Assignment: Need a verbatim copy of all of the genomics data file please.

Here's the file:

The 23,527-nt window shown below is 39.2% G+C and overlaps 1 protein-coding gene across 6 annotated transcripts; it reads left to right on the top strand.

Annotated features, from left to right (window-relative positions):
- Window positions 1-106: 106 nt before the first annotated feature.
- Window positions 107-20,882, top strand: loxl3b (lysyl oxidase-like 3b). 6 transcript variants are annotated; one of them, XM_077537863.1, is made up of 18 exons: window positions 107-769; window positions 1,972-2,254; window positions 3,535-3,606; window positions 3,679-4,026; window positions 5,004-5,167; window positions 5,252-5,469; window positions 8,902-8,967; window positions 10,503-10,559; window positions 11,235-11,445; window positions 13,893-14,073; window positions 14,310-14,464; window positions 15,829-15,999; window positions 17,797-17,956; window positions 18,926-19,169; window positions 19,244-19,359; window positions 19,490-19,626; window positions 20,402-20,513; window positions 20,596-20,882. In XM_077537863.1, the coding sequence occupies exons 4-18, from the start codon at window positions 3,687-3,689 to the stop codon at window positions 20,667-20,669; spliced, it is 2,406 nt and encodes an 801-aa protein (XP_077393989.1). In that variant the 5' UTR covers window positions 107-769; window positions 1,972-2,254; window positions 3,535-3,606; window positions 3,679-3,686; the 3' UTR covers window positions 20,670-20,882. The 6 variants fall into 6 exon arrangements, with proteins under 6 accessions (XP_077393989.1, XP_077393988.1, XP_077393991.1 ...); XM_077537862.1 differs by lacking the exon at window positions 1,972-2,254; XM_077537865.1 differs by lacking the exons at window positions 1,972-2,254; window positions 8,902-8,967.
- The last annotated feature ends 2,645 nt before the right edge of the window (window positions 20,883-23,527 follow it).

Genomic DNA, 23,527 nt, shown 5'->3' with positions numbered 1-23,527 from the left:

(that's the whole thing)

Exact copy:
The 23,527-nt window shown below is 39.2% G+C and overlaps 1 protein-coding gene across 6 annotated transcripts; it reads left to right on the top strand.

Annotated features, from left to right (window-relative positions):
- Window positions 1-106: 106 nt before the first annotated feature.
- Window positions 107-20,882, top strand: loxl3b (lysyl oxidase-like 3b). 6 transcript variants are annotated; one of them, XM_077537863.1, is made up of 18 exons: window positions 107-769; window positions 1,972-2,254; window positions 3,535-3,606; window positions 3,679-4,026; window positions 5,004-5,167; window positions 5,252-5,469; window positions 8,902-8,967; window positions 10,503-10,559; window positions 11,235-11,445; window positions 13,893-14,073; window positions 14,310-14,464; window positions 15,829-15,999; window positions 17,797-17,956; window positions 18,926-19,169; window positions 19,244-19,359; window positions 19,490-19,626; window positions 20,402-20,513; window positions 20,596-20,882. In XM_077537863.1, the coding sequence occupies exons 4-18, from the start codon at window positions 3,687-3,689 to the stop codon at window positions 20,667-20,669; spliced, it is 2,406 nt and encodes an 801-aa protein (XP_077393989.1). In that variant the 5' UTR covers window positions 107-769; window positions 1,972-2,254; window positions 3,535-3,606; window positions 3,679-3,686; the 3' UTR covers window positions 20,670-20,882. The 6 variants fall into 6 exon arrangements, with proteins under 6 accessions (XP_077393989.1, XP_077393988.1, XP_077393991.1 ...); XM_077537862.1 differs by lacking the exon at window positions 1,972-2,254; XM_077537865.1 differs by lacking the exons at window positions 1,972-2,254; window positions 8,902-8,967.
- The last annotated feature ends 2,645 nt before the right edge of the window (window positions 20,883-23,527 follow it).

Genomic DNA, 23,527 nt, shown 5'->3' with positions numbered 1-23,527 from the left: